Partitioning of Halogens in Volcanic Gas Emissions

Volcanic eruption columns are complex and dynamic chemical environments. Along with sulfur dioxide and water, volcanic eruption columns may contain large quantities of the halogens chlorine and bromine, and to a lesser extent iodine. Plume temperatures range from very hot at the crater rim to ambient within the umbrella cloud. Entrainment of environmental air during convection is likely to produce enhancements in water, rapid parcel cooling and resultant kinetic freeze-out of chemical species.  Until recently, it had been assumed that volcanic halogen gases primarily existed in their hydrogen halide forms, i.e., hydrogen chloride, hydrogen bromide, and hydrogen iodide.

This is important because hydrogen halides are extraordinarily soluble in water and water-soluble species are effectively screened from the stratosphere during eruption column ascent. Indeed, conventional wisdom held that volcanic eruptions posed an insignificant source of stratospheric halogen gases until Textor et al. (2003) demonstrated that, under some conditions, significant quantities of hydrogen chloride might survive transport in the eruption column to the stratosphere.

Bobrowski et al. (2003) first detected an oxidized halogen — the bromine monoxide radical, BrO — in a volcanic plume using DOAS. Subsequently, Bobrowski et al. (2007) explained the presence of BrO by invoking a bromine explosion mechanism similar to the one described by Barrie and Platt (1997) in regard to the very different phenomenon of polar sea-salt processing.

The mechanism goes like this:

Some quantity of volcanic HBr is thermally dissociated to produce the Br radical.

\text{HBr} \xrightarrow[]{\Delta} \text{H} + \text{Br}

This radical then reacts with entrained ozone to form BrO.

\text{Br} + \text{O}_3 \rightarrow \text{BrO} + \text{O}_2

The BrO may react with the hydroperoxyl radical, which may also form due to thermal chemistry in the volcanic plume, producing hypobromous acid.

\text{BrO} + \text{HO}_2 \rightarrow \text{HOBr} + \text{O}_2

HOBr can then react with dissolved bromine (e.g., in an acidic droplet on a particle surface) to produce molecular bromine.

\text{HOBr}_\text{(g)} + \text{Br}^-_{\text{(aq)}} + \text{H}^+_{\text{(aq)}} \rightarrow \text{Br}_{2\text{(g)}} + \text{H}_2\text{O}_\text{(l)}

Molecular bromine is rapidly photolyzed to produce two more bromine radicals, which react with ozone.

\text{Br}_2 + \text{h}\nu \rightarrow 2\text{Br}

2\text{Br} + 2\text{O}_3 \rightarrow 2\text{BrO} + 2\text{O}_2

Thus, for every initial bromine atom, two bromine monoxide molecules are produced, provided there is enough ozone in the entrained air volume.

Finally, bromine atoms regenerate themselves to perpetuate the autocatalytic cycle:

\text{BrO} + \text{h}\nu \rightarrow \text{Br} + \text{O}

This O atom may produce more ozone.

\text{Net}: \text{Br} + \text{Br}^-_\text{(aq)} + \text{O}_3 + \text{H}^+_\text{(aq)} \xrightarrow[]{surface} 2\text{BrO} + \text{products}

If significant quantities of volcanic halogen species were to partition to the stratosphere, they would contribute to ozone loss processes, as demonstrated by Klobas et al. (2017). Figure 1, below, demonstrates how the co-injection of volcanic halogens may significantly perturb column ozone following a Pinatubo-sized volcanic eruption in a RCP 2.6 climate change scenario. Panels a — b relate the effect from sulfate aerosol alone in the year 2018 (a) and 2100 (b). Notably, as the stratospheric burden of chlorine declines due to the decay of anthropogenic chlorofluorocarbons (CFCs), sulfate-only volcanic eruptions will have less and less impact on total column ozone — but, if the volcanic eruption also injects halogens, as in panels c — f, ozone depletion is predicted even when background halogen levels are low.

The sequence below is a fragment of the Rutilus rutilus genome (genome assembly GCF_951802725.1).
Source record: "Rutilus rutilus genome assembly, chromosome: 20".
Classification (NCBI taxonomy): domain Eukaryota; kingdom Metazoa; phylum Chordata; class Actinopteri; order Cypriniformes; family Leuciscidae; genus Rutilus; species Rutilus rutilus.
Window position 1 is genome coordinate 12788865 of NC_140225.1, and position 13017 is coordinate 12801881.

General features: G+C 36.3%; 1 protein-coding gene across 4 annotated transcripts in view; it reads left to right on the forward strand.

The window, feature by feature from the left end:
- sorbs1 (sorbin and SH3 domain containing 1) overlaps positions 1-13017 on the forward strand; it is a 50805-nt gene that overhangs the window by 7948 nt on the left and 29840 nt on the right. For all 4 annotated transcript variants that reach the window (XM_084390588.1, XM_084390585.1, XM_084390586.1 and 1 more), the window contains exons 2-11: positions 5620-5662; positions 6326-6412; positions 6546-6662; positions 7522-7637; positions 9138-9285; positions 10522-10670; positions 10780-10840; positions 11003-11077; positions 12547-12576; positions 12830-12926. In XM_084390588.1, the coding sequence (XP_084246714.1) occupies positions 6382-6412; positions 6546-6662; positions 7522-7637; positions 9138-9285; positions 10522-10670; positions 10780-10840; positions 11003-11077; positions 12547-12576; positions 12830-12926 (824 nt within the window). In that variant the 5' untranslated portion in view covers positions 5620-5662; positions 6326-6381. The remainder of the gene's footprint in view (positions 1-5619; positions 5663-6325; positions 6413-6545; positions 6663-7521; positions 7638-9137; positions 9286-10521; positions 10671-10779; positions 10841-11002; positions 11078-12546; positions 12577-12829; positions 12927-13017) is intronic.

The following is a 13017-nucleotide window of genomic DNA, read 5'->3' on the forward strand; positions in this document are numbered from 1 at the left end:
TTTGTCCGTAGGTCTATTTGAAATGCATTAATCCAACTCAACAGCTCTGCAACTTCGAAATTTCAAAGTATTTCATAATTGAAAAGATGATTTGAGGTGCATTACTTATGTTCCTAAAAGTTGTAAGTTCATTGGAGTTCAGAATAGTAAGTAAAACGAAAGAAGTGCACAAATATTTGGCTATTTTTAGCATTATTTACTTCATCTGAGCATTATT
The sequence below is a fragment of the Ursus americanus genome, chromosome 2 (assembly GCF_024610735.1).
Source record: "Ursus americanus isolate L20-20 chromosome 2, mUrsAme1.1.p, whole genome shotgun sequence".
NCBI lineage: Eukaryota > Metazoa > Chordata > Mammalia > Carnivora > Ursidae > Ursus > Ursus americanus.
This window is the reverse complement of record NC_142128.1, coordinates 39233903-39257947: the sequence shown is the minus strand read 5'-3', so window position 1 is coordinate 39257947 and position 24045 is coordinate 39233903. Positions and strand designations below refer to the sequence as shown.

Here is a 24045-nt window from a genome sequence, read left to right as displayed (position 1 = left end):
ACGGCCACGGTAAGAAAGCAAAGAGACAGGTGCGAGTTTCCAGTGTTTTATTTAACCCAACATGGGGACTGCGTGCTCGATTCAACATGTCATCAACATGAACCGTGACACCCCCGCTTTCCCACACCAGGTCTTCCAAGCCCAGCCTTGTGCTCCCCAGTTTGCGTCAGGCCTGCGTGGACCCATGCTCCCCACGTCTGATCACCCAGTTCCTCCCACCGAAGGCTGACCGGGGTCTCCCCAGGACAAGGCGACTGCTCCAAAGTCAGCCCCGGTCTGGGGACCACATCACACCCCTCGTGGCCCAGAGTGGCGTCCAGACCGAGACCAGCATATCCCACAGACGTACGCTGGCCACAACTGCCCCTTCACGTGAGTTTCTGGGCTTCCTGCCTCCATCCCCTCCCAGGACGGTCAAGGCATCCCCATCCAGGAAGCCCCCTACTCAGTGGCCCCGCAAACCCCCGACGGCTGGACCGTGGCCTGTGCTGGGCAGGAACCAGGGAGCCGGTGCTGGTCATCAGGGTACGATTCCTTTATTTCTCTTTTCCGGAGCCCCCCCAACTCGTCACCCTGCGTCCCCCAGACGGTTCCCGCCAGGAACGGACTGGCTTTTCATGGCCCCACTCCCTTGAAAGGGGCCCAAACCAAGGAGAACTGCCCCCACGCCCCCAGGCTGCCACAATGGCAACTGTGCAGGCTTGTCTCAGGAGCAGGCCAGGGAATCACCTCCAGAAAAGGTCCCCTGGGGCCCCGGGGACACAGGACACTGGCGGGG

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Figure 1: Ozone response to stratospheric halogen injection in contemporary and future RCP 2.6 atmospheres. (a and b) Pinatubolike eruptions (SO2 injection only), (c and d) coinjection of 0.014 HCl:SO2 (EESC effectively increased by ~0.3 ppbv), and (e and f) coinjection of 0.14 HCl:SO2 (EESC effectively increased by ~3 ppbv). Note that the color scale is nonlinear in order to encompass the broad range of ozone changes. Global averages (90°S–90°N) of total column ozone perturbation are traced atop each panel as a function of time. Temporal average ozone anomalies are traced right. Global-temporal averages are enumerated in the top right. Black triangles indicate injection latitude and time. (Klobas thesis 2018)

The existence of oxidized halogens in a volcanic plume is a game-changer when it comes to stratospheric injection efficiency. While hydrogen halides possess Henry’s law constants in the 1e13 — 1e15 mol/atm neighborhood, halogen monoxides are closer to 0.5 — 0.8 mol/atm. Compare this to the Henry’s law constant for sulfur dioxide, which we know partitions effectively to the stratosphere, of about 1e5 mol/atm. IF — and it’s a big if — volcanic halogen species can be found in great quantity in their non-hydride forms, the stratospheric injection efficiency for these halogen gases may be much higher than previously considered.  Indeed, in the recent past, groups have reported finding UTLS BrO, OClO, and IO in aged volcanic plumes with SCIAMCHY and GOME-2.

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So, an interesting paper showed up in a google scholar alert in my email inbox this morning: Bobrowski and colleagues measured the evolution of halogen gases using both in situ and remote sensing techniques AND quantified the oxidized fractions. What they found confirmed my suspicions: while chlorine exists mainly in the form of hydrogen chloride, up to 35% of total bromine and 18% of total iodine are bound in oxidized species. Mind you this wasn’t an explosively erupting volcano with stratospheric significance — they measured emissions from a lava lake — so this isn’t direct evidence of oxidized halogen species in a stratospheric eruption column (and eruption columns are dark and ozone-poor, so photochemistry will be suppressed everywhere except the boundaries), but it’s another step in that direction.